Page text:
"Today" host Katie Couric profiles Beyonce in this week's "Backstage Pass."
NBC News
updated 11/21/2003 12:32:16 AM ET 2003-11-21T05:32:16

You only have to “say her name,” Beyonce, to recognize she’s one of the biggest talents around, as the sultry lead singer of “Destiny’s Child” or the sexy sidekick to Austin Powers. Now it seems she’s destined for superstardom as she flies solo for the first time. Her new release is already a smash success, a soulful record that, like Beyonce herself, is laced with grace notes. NBC’s Katie Couric caught up with Beyonce at home in Houston, where one thing became very clear: her high-flying career is all in the family.

In the category of really tough gigs, Sunday brunch with Beyonce would definitely not qualify. Beyonce’s mom sure tickled my taste buds with her authentic creole cuisine. And when I was down south for a down-home chat with the Knowles family, I found out that for them, life’s not only spicy, it’s pretty sweet.

Beyonce: “Celebrity is, it’s just, sometimes it’s not real, you know? That’s why I’m so lucky I have my family around me to let me always know what’s real and what’s not.”

But celebrity is the family business. Take Beyonce, the sassy center of the super-group Destiny’s Child. She’s now on the verge of solo superstardom with the release of “Dangerously in Love,” currently the number one CD in the country. Dad’s her manager and Mom’s her stylist. Sister Solange is an up and coming singer herself, and even Kelly Rowland, another third of the “Destiny’s Child” trio, has lived with the Knowles family for more than a decade.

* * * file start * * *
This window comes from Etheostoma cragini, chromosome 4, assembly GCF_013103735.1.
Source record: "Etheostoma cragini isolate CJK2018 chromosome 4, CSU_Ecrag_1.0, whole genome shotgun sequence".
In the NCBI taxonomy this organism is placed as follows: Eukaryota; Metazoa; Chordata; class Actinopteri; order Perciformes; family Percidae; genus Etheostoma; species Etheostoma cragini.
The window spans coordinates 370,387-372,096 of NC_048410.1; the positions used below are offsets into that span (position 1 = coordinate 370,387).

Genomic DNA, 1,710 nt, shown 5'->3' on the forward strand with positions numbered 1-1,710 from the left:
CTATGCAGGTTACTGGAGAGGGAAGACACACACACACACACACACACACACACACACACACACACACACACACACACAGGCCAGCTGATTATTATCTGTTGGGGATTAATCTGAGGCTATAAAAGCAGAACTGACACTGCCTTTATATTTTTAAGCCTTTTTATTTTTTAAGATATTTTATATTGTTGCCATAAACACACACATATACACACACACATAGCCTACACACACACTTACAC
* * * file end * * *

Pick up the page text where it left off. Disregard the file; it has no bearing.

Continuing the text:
Kelly: “I was supposed to come over and stay over the house for one summer. But one summer turned into 11 years.” [laughter]

But at 21, as she prepares to leave the nest and step out on her own, Beyonce makes it clear that it’s not by coincidence she’s where she is. It’s, well, destiny.

Beyonce: “I’ve been born to do this. I want to be a triple threat, you know? I’m able to dance, sing, act, and I also write and produce. And that’s very rare. They want to say it’s because of the sexy clothes or it’s because whatever else. No, it’s because I’m talented. And I just want to be acknowledged for that.”

Still, the path to diva-dom didn’t necessarily seem paved from birth. At least, not to her parents, Mathew and Tina.

Katie Couric: “Beyonce was kind of a shy and awkward?”

Tina: “Yes.”

Couric: “And didn’t have a lot of self-confidence. And all that. Was that how she was as the young girl pretty much?”

Mathew: “Yeah. Pretty much. And also, I don’t think you had a lot of friends either when you were growing up in school.”

Beyonce: [laughter]

Couric: “You were pathetic!” [laughter]

But all that changed the time she was nine. She had discovered the joy of song and was already raising the roof of their suburban Houston home.

Beyonce: “No one wanted to come to our house because we literally would make stages out of whatever we could find. Stacking up stuff. Tore up all the furniture. Had the boom box sky high. And all of the company would have to sit and watch our shows. And we would make them buy tickets. And they were like $5. So we had a lot of nerve.” [laughter]

And unabashed confidence. Beyonce was only 10 when she put together her first group, “Girls Tyme.” But they were a little ahead of their time when they got their big break on “star Search.”

Couric: “It was a little too hip-hop wasn’t it?”